What first drew me into computer science was web development. I had some time on my hands and was curious what a boot camp would have to offer, so I signed up for a Udemy “boot-camp” course and started banging away at static HTML pages. This was cool and all, but it didn’t get really interesting until Javascript was introduced. One of the biggest takeaways that I got from that class was that everything is an object in JS. This is a concept that has spilled over into other object oriented languages, and I didn’t know it at the time but it’s helped me pick them up quicker.

The boot-camp class was setup where you had weekly projects that you needed to complete. To complete these projects, you could either code along and learn as you go, or you could try to do them yourself and then watch the videos to see the correct way of doing it. Being the first language I learned, it took me forever to figure out and remember the syntax. I was super tempted to just code along, but I noticed that coding along was kind of like eating junk food – it felt good (to see the progress), but in the end I didn’t really see any benefits. I would forget how to do things quickly. I learned that you need to attempt projects on your own first. It’s going to be slow going and frustrating for sure, but the lessons you learn are going to stick with you.


Like any self respecting newbie to programming, I moved to Python next. It’s just so dang beautiful and intuitive to work with. Python is very similar to Javascript, in that it’s a dynamically typed language and very object oriented. I personally think that this allows newbies like myself to get up and running quickly, but it takes some of the careful thought and design work out of the equation. Now that I’ve moved on to statically typed languages, I’ve missed this flexibility.

There are a couple of things I learned when programming with Python. The first was that every language has its own idiomatic way of dealing with common programming operations. With Python, those are things like list comprehensions, using the in operator, enumerating through a list instead of keeping track of your own index value, and the list goes on. The only way that you learn these things is by looking at other people’s code. Thankfully, I had an internship that was almost exclusively in Python, and there were some hardcore Python fanboys on my team. They taught me the basics and I learned a ton by reviewing their code.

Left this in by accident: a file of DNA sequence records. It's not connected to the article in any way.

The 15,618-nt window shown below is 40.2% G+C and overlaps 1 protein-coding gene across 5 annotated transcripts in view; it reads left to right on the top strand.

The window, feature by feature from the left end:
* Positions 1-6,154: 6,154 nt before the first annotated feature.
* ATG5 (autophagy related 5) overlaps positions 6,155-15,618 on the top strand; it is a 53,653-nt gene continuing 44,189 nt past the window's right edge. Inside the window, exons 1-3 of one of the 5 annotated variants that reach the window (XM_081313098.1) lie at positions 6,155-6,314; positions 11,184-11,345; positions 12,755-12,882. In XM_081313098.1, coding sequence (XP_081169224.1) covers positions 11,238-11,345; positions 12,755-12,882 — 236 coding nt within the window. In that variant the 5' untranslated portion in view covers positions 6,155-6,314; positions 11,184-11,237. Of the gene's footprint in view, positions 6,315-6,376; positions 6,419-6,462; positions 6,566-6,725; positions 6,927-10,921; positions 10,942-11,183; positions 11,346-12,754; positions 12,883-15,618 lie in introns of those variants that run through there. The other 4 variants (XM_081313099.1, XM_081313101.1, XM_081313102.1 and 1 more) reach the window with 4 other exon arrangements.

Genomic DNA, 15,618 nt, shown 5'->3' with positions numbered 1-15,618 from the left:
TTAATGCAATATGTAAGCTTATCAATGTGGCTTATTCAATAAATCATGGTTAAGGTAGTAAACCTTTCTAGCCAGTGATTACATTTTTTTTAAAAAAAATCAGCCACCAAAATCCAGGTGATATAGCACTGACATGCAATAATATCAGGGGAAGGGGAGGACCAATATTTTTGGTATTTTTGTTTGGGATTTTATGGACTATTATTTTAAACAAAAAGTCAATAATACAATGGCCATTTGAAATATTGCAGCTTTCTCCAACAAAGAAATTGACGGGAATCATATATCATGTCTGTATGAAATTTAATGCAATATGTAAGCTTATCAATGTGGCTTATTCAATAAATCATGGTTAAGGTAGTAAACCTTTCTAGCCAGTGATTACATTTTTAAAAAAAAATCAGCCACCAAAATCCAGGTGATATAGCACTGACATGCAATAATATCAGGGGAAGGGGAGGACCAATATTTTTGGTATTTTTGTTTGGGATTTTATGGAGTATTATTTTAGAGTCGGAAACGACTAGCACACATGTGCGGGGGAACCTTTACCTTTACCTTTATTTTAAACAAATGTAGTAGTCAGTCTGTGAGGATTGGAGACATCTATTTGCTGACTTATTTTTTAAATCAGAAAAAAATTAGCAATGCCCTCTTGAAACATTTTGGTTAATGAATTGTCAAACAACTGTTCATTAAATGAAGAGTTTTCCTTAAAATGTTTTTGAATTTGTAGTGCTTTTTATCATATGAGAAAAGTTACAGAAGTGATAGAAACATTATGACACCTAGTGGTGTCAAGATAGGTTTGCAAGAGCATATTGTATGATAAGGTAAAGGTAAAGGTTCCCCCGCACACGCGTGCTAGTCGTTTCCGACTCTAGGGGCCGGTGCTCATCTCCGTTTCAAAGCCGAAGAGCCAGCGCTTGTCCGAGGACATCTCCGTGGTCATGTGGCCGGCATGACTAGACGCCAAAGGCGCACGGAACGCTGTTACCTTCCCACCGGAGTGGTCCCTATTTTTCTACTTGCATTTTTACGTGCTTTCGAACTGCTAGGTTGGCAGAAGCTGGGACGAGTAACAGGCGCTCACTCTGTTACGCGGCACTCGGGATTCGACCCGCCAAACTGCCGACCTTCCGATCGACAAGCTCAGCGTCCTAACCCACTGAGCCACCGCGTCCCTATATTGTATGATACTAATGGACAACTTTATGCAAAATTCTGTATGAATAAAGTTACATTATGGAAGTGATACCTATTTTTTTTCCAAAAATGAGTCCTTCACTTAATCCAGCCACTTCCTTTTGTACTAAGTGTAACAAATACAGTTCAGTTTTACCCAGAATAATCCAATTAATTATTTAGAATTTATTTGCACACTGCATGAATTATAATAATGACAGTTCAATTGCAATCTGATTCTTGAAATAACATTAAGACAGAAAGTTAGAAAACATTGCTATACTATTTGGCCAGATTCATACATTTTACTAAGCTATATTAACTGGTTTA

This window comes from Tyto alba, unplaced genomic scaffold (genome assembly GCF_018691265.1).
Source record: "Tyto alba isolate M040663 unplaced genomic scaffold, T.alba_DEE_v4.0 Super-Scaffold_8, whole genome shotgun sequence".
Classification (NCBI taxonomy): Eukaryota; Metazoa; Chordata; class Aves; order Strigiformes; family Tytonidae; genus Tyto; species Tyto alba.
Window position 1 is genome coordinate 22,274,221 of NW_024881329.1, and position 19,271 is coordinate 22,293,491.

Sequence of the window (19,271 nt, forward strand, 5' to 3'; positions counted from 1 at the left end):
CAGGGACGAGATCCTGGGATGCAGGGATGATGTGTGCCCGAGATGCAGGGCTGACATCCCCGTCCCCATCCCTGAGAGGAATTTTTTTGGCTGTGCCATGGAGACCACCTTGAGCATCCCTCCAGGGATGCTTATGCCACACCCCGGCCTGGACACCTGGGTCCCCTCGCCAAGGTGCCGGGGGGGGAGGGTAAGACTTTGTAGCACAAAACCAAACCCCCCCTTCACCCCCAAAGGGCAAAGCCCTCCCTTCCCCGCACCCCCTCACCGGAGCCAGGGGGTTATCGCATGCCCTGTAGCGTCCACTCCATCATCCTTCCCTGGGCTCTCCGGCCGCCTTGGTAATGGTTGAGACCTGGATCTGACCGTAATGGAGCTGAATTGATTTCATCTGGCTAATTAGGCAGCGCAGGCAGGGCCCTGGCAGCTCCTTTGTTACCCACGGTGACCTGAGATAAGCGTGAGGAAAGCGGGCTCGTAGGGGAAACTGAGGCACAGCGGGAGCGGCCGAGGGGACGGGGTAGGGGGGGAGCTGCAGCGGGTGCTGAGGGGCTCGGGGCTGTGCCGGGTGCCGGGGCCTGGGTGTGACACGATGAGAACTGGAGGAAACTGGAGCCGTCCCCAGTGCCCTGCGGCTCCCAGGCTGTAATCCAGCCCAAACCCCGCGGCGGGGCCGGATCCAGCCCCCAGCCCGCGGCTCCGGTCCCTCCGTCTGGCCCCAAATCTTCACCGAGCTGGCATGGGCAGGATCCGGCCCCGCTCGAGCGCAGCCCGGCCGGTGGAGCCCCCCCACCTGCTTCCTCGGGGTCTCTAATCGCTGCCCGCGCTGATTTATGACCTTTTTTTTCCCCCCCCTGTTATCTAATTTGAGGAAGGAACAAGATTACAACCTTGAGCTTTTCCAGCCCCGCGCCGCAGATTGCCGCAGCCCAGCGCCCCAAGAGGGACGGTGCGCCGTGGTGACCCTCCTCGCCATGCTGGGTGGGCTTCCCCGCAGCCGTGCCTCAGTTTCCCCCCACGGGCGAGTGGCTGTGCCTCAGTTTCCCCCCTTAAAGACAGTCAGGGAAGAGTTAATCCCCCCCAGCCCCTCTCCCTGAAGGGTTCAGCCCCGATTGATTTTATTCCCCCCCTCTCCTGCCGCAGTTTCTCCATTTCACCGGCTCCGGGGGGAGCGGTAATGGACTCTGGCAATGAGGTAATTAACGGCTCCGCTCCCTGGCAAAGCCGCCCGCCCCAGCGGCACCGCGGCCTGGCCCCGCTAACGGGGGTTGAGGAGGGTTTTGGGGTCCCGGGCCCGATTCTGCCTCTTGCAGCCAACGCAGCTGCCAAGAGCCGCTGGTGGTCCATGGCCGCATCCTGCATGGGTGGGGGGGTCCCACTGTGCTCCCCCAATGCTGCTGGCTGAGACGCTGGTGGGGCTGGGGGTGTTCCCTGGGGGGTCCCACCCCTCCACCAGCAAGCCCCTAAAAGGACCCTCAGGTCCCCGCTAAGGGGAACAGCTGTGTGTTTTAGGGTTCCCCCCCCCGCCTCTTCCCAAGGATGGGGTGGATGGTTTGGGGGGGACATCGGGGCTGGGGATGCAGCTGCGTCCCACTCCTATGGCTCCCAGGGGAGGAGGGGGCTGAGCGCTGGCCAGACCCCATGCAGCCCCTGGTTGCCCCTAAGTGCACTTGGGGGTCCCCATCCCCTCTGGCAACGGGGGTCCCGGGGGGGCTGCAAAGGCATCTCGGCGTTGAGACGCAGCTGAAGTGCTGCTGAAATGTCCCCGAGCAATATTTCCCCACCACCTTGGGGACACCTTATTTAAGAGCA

This leads me to the second thing that I learned – having code reviews is invaluable. In school, unfortunately, you don’t get many thorough code reviews, and you don’t really see other people’s code to compare/contrast and learn from. I suffered from “imposter syndrome” because I didn’t have a gauge on where my code quality was compared to my peers. If you can, get someone to review your code, or spend time reviewing others’ code. You’ll learn a lot.


You definitely should not learn C as your first language, but believe it or not, I think it’s important to learn C. For one, you’ll feel like a purist. Like fly fishermen and archery hunters, you’ll look down with disdain on the Neanderthals that rely on more recent languages. I’m kidding. In reality, you’ll be wondering why you ever started learning this language, and you’ll miss all the nice built-ins like garbage collection and memory management that Python just magically takes care of for you. But, I wasn’t joking about its importance.